In the rock musical “Hedwig and the Angry Inch” showing at the Bellingham Theatre Guild, actor and musician Quinn Krivanek fiercely inhabits the titular role of the troubled but talented Hedwig Robinson, giving a spellbinding performance that shouldn’t be missed.
The plot stays true to the storyline of the Tony Award-winning musical John Cameron Mitchell wrote with composer Stephen Trask and first produced in 1998 — before Mitchell directed and starred in a 2001 feature film version of it — but is set in Bellingham, where Hedwig relays the information that she and her traveling band have settled into a short residency.
Through the 90-minute running time — there’s no intermission — Hedwig tells her tragic tale directly to the audience through song and dialogue, bringing wry comedy and plenty of raunchy anecdotes into the mix. (A warning on the playbill lets people know the show contains adult language, sexually suggestive matter, references to abuse and strobe lights, so consider yourself notified.)
The opening scene sees Hedwig donning a cape-like garment with the words “Trans Lives Matter” on the back, which drew loud applause during a matinee. (Photo courtesy of David S. Cohn)
The opening scene sees Hedwig donning a cape-like garment with the words “Trans Lives Matter” on the back, which drew loud applause during the Sunday matinee.
It’s an apropos sentiment. Hedwig is described as a being a performer from East Berlin who unwillingly underwent an operation to transition from a self-described “slip of a girly-boy” to Hedwig in order to become an American soldier’s wife and escape from an oppressive city and an emotionally absent mother.
But the botched surgery leaves Hedwig without having a true identity, and even as she flutters her long eyelashes, flips her long blond hair and gyrates against the mic stand, she translates her pain through raw vocals and stories that sometimes feel voyeuristic while you’re hearing them.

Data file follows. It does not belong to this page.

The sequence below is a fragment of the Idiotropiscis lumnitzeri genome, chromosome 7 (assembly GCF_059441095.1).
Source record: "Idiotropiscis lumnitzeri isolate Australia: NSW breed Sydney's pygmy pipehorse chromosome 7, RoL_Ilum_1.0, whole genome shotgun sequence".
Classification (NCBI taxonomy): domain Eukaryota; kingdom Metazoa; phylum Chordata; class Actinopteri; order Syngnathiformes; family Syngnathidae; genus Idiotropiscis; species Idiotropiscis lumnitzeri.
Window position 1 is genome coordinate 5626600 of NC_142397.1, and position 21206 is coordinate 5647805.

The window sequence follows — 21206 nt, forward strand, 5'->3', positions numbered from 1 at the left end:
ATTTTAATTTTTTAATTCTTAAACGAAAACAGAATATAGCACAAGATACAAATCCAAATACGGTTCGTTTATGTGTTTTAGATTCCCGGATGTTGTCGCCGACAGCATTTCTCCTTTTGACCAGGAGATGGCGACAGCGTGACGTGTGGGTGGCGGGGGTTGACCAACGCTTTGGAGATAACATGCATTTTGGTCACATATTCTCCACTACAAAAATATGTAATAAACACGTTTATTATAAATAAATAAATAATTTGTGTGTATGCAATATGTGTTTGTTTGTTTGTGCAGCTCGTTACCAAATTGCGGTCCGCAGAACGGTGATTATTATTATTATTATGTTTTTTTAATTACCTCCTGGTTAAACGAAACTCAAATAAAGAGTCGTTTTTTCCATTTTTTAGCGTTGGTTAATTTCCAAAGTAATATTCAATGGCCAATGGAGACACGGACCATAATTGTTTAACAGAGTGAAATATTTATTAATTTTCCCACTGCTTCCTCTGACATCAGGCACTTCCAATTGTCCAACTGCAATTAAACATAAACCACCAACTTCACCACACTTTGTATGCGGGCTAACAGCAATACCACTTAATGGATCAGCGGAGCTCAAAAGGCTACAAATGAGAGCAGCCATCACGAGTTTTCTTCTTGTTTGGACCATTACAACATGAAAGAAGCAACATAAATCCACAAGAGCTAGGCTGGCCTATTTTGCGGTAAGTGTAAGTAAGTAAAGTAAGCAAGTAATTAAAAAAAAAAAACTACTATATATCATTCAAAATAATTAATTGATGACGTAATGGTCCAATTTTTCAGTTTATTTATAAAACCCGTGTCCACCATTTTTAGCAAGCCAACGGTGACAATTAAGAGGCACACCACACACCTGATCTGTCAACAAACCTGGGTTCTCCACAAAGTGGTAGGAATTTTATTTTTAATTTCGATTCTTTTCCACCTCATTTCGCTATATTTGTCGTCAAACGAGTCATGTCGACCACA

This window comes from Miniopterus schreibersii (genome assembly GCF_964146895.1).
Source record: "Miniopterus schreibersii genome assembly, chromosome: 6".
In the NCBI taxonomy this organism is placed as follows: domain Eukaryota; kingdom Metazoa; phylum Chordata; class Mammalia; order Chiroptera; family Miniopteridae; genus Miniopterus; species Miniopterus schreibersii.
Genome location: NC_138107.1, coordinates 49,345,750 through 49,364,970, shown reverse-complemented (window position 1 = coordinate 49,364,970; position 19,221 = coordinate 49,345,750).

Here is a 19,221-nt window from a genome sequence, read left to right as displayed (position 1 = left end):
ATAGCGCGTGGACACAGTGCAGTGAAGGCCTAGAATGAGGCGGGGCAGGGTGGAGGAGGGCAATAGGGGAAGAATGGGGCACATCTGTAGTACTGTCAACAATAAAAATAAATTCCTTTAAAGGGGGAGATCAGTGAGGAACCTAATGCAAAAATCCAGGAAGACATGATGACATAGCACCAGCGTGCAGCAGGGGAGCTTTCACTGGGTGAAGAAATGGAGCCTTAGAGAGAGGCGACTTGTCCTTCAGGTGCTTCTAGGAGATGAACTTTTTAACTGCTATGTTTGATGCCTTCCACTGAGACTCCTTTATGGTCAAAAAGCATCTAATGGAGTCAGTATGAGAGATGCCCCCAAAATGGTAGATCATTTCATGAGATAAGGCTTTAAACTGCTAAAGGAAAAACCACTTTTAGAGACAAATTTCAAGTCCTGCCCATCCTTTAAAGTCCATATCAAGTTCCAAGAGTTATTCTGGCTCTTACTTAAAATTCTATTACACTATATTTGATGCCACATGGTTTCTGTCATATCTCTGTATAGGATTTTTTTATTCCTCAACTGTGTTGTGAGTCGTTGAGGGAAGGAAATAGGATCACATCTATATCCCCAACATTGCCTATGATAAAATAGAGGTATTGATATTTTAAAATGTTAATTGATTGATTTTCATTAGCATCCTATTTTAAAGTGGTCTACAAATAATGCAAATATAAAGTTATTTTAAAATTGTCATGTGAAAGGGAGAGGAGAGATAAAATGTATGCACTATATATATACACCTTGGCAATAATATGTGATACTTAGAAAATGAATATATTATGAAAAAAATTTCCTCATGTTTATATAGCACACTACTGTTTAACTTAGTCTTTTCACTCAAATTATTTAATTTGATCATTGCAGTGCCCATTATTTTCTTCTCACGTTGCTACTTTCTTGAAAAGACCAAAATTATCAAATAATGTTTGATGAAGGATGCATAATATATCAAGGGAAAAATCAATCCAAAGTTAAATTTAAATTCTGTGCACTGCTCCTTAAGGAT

In past interviews, Mitchell said Hedwig isn’t meant to be a trans woman, but rather is a genderqueer character who goes by feminine pronouns.
“Part of the tragedy of Hedwig’s life is that they were denied the opportunity to choose for themselves, and in doing so, they couldn’t find an identity that made them feel whole,” Director Joe Urdiales said in his notes in the program.
He also wrote that Hedwig isn’t meant to be held up as a representation of trans-ness, but rather as a symbol of how trauma that happens in one’s youth is apt to echo throughout their life.
As Hedwig, Quinn Krivanek is on set for the entirety of the rock musical.
(Photo courtesy of David S. Cohn)
One thing that is glaringly obvious about Hedwig is that despite failed romances, career missteps and issues of parental abandonment, she is supremely talented. This means someone needs to be cast who is up to the task of being onstage for an hour-and-a-half, laying themselves bare before the crowd while still holding their attention.
Krivanek is more than up to the task.
Wearing high-heeled boots and dressed in a series of dazzling (and daring) costumes, he struts, sings, elicits tears and manages to make people laugh with Hedwig without laughing at her.
It’s a tall order. But with the help of the Angry Inch band made up of local musicians including TJ Anderson, David Lyon, Toby Bruce, Simeon Billick, Willow Rae and Erin Melanie — as well as the marvelous Carly Fear, who plays Hedwig’s browbeaten husband, Yitzhak — the production has become an electrifying one.
Props should also be given to the canny crew who transformed the Bellingham Theatre Guild into a sometimes startling smorgasbord of sound and elaborate backdrops — and a place where Hedwig might someday find the happiness she so richly deserves.
“This seems way beyond what you’d expect to find at a community theater,” an audience member said on the way out the door. Similar sentiments could be heard from throughout the crowd, many of whom seemed dazed to come out of the theater and find it was still daytime. Like Hedwig, they’d been transformed.
“Hedwig and the Angry Inch” plays Sept. 28–Oct. 1 and Oct. 5–8 at the Bellingham Theatre Guild, 1600 H St. Tickets are $8–$18. Info: bellinghamtheatreguild.com.